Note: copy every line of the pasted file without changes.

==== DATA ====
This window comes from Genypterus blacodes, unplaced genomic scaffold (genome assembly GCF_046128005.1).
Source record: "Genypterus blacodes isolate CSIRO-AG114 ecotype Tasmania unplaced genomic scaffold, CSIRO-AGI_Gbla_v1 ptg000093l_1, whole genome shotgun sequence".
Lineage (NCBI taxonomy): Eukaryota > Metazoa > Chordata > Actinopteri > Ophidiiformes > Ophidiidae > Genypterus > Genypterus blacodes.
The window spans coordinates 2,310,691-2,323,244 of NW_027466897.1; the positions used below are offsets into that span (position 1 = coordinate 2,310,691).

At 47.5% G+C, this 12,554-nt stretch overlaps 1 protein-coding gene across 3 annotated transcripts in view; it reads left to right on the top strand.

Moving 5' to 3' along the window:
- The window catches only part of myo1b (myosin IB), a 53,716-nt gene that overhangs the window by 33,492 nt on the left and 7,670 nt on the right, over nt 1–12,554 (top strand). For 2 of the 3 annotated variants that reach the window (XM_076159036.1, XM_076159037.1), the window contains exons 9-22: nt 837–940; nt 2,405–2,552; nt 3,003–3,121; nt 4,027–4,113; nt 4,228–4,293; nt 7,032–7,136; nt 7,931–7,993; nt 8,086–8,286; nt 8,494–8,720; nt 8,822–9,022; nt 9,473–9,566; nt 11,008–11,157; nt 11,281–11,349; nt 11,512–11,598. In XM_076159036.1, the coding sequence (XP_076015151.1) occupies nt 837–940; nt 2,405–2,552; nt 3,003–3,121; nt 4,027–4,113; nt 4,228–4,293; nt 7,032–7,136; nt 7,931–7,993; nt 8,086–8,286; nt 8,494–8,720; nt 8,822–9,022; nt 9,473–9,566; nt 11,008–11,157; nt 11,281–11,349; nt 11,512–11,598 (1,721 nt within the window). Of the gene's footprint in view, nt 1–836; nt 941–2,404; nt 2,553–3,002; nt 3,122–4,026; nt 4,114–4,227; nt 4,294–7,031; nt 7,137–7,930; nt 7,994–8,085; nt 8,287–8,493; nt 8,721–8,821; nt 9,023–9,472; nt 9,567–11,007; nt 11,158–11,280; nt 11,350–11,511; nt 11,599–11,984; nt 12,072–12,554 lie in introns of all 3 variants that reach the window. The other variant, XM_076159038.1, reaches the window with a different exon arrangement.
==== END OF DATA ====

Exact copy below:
This window comes from Genypterus blacodes, unplaced genomic scaffold (genome assembly GCF_046128005.1).
Source record: "Genypterus blacodes isolate CSIRO-AG114 ecotype Tasmania unplaced genomic scaffold, CSIRO-AGI_Gbla_v1 ptg000093l_1, whole genome shotgun sequence".
Lineage (NCBI taxonomy): Eukaryota > Metazoa > Chordata > Actinopteri > Ophidiiformes > Ophidiidae > Genypterus > Genypterus blacodes.
The window spans coordinates 2,310,691-2,323,244 of NW_027466897.1; the positions used below are offsets into that span (position 1 = coordinate 2,310,691).

At 47.5% G+C, this 12,554-nt stretch overlaps 1 protein-coding gene across 3 annotated transcripts in view; it reads left to right on the top strand.

Moving 5' to 3' along the window:
- The window catches only part of myo1b (myosin IB), a 53,716-nt gene that overhangs the window by 33,492 nt on the left and 7,670 nt on the right, over nt 1–12,554 (top strand). For 2 of the 3 annotated variants that reach the window (XM_076159036.1, XM_076159037.1), the window contains exons 9-22: nt 837–940; nt 2,405–2,552; nt 3,003–3,121; nt 4,027–4,113; nt 4,228–4,293; nt 7,032–7,136; nt 7,931–7,993; nt 8,086–8,286; nt 8,494–8,720; nt 8,822–9,022; nt 9,473–9,566; nt 11,008–11,157; nt 11,281–11,349; nt 11,512–11,598. In XM_076159036.1, the coding sequence (XP_076015151.1) occupies nt 837–940; nt 2,405–2,552; nt 3,003–3,121; nt 4,027–4,113; nt 4,228–4,293; nt 7,032–7,136; nt 7,931–7,993; nt 8,086–8,286; nt 8,494–8,720; nt 8,822–9,022; nt 9,473–9,566; nt 11,008–11,157; nt 11,281–11,349; nt 11,512–11,598 (1,721 nt within the window). Of the gene's footprint in view, nt 1–836; nt 941–2,404; nt 2,553–3,002; nt 3,122–4,026; nt 4,114–4,227; nt 4,294–7,031; nt 7,137–7,930; nt 7,994–8,085; nt 8,287–8,493; nt 8,721–8,821; nt 9,023–9,472; nt 9,567–11,007; nt 11,158–11,280; nt 11,350–11,511; nt 11,599–11,984; nt 12,072–12,554 lie in introns of all 3 variants that reach the window. The other variant, XM_076159038.1, reaches the window with a different exon arrangement.